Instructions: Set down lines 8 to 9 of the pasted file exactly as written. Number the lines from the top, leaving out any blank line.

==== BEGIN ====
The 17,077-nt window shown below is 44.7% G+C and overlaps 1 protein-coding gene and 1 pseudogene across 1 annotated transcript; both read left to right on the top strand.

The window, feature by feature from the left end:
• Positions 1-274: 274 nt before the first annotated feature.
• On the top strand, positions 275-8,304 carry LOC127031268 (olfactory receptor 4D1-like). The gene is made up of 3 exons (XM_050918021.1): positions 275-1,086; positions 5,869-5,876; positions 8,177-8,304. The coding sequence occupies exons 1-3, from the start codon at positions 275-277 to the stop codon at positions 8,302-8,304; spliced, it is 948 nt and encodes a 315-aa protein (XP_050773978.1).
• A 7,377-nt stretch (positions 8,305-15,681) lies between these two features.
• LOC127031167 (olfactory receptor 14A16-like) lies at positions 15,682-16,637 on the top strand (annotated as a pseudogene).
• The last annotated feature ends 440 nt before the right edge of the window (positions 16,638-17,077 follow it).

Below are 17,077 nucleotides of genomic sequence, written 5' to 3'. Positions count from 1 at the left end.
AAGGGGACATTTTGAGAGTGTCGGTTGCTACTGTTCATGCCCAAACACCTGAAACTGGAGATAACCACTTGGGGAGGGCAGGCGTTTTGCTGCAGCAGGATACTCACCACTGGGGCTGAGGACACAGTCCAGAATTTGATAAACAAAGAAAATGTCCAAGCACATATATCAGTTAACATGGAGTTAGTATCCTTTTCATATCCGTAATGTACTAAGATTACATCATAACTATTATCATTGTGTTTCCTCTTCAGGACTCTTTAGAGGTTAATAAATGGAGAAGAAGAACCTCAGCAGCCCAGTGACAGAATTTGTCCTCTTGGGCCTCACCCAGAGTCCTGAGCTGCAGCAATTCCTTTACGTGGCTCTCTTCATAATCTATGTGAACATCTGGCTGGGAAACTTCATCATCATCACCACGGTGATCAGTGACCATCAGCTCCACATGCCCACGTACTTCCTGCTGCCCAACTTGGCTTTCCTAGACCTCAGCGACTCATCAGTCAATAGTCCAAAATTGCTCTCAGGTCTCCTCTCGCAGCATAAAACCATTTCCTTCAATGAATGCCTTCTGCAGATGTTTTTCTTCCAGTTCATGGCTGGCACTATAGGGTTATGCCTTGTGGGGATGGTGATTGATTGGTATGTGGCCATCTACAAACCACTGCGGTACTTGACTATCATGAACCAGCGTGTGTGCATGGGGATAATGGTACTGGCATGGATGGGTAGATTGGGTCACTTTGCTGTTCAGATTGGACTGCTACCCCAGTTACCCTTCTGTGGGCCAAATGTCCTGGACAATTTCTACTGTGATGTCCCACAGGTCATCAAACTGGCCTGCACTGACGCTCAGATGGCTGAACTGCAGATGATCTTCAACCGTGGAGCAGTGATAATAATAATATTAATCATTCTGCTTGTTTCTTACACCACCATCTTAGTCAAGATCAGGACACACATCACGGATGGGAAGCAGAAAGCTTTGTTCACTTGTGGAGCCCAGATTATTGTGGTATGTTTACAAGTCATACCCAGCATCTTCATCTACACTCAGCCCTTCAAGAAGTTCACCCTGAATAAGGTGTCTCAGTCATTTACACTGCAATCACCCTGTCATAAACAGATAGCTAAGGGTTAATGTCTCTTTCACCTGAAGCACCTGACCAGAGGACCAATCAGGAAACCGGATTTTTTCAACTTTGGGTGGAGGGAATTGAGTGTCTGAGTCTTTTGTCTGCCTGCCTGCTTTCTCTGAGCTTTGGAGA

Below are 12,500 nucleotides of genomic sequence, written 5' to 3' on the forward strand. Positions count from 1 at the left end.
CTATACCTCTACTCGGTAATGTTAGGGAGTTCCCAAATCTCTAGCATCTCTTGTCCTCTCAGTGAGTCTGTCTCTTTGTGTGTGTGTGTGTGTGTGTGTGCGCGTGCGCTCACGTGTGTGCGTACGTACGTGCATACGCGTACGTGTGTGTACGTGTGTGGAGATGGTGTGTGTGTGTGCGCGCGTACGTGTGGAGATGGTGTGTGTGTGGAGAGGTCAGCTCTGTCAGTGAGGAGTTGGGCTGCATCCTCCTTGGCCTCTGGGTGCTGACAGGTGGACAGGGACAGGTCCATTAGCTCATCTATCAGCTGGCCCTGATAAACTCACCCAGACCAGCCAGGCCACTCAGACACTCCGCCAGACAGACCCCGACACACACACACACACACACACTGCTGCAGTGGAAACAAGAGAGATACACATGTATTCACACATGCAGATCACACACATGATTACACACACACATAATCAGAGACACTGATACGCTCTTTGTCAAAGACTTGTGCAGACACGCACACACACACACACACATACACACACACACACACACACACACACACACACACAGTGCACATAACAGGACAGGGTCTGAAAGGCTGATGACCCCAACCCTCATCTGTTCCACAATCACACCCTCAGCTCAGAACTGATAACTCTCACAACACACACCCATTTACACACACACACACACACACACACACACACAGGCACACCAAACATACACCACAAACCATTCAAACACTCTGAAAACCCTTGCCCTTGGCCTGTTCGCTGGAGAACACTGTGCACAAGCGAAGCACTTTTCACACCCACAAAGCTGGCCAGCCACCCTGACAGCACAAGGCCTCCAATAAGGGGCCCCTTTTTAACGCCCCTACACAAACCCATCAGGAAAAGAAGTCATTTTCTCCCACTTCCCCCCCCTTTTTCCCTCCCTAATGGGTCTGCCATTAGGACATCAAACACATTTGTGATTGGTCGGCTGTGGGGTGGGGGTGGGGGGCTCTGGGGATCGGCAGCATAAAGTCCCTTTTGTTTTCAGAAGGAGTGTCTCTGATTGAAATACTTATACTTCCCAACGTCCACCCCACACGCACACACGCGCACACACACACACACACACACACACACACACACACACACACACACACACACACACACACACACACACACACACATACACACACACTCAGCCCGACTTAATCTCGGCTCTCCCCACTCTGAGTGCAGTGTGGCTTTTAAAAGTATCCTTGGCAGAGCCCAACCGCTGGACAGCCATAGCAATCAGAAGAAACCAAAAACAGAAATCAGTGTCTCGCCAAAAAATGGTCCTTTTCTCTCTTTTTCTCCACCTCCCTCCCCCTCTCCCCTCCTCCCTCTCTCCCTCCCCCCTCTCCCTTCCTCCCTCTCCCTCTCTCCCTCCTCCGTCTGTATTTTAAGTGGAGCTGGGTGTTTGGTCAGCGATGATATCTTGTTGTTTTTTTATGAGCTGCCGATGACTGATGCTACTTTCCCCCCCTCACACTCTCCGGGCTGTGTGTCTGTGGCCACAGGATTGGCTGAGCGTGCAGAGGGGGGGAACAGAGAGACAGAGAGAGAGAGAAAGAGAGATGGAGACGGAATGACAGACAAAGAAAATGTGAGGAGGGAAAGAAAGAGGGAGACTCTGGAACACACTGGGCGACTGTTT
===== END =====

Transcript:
Below are 17,077 nucleotides of genomic sequence, written 5' to 3'. Positions count from 1 at the left end.
AAGGGGACATTTTGAGAGTGTCGGTTGCTACTGTTCATGCCCAAACACCTGAAACTGGAGATAACCACTTGGGGAGGGCAGGCGTTTTGCTGCAGCAGGATACTCACCACTGGGGCTGAGGACACAGTCCAGAATTTGATAAACAAAGAAAATGTCCAAGCACATATATCAGTTAACATGGAGTTAGTATCCTTTTCATATCCGTAATGTACTAAGATTACATCATAACTATTATCATTGTGTTTCCTCTTCAGGACTCTTTAGAGGTTAATAAATGGAGAAGAAGAACCTCAGCAGCCCAGTGACAGAATTTGTCCTCTTGGGCCTCACCCAGAGTCCTGAGCTGCAGCAATTCCTTTACGTGGCTCTCTTCATAATCTATGTGAACATCTGGCTGGGAAACTTCATCATCATCACCACGGTGATCAGTGACCATCAGCTCCACATGCCCACGTACTTCCTGCTGCCCAACTTGGCTTTCCTAGACCTCAGCGACTCATCAGTCAATAGTCCAAAATTGCTCTCAGGTCTCCTCTCGCAGCATAAAACCATTTCCTTCAATGAATGCCTTCTGCAGATGTTTTTCTTCCAGTTCATGGCTGGCACTATAGGGTTATGCCTTGTGGGGATGGTGATTGATTGGTATGTGGCCATCTACAAACCACTGCGGTACTTGACTATCATGAACCAGCGTGTGTGCATGGGGATAATGGTACTGGCATGGATGGGTAGATTGGGTCACTTTGCTGTTCAGATTGGACTGCTACCCCAGTTACCCTTCTGTGGGCCAAATGTCCTGGACAATTTCTACTGTGATGTCCCACAGGTCATCAAACTGGCCTGCACTGACGCTCAGATGGCTGAACTGCAGATGATCTTCAACCGTGGAGCAGTGATAATAATAATATTAATCATTCTGCTTGTTTCTTACACCACCATCTTAGTCAAGATCAGGACACACATCACGGATGGGAAGCAGAAAGCTTTGTTCACTTGTGGAGCCCAGATTATTGTGGTATGTTTACAAGTCATACCCAGCATCTTCATCTACACTCAGCCCTTCAAGAAGTTCACCCTGAATAAGGTGTCTCAGTCATTTACACTGCAATCACCCTGTCATAAACAGATAGCTAAGGGTTAATGTCTCTTTCACCTGAAGCACCTGACCAGAGGACCAATCAGGAAACCGGATTTTTTCAACTTTGGGTGGAGGGAATTGAGTGTCTGAGTCTTTTGTCTGCCTGCCTGCTTTCTCTGAGCTTTGGAGA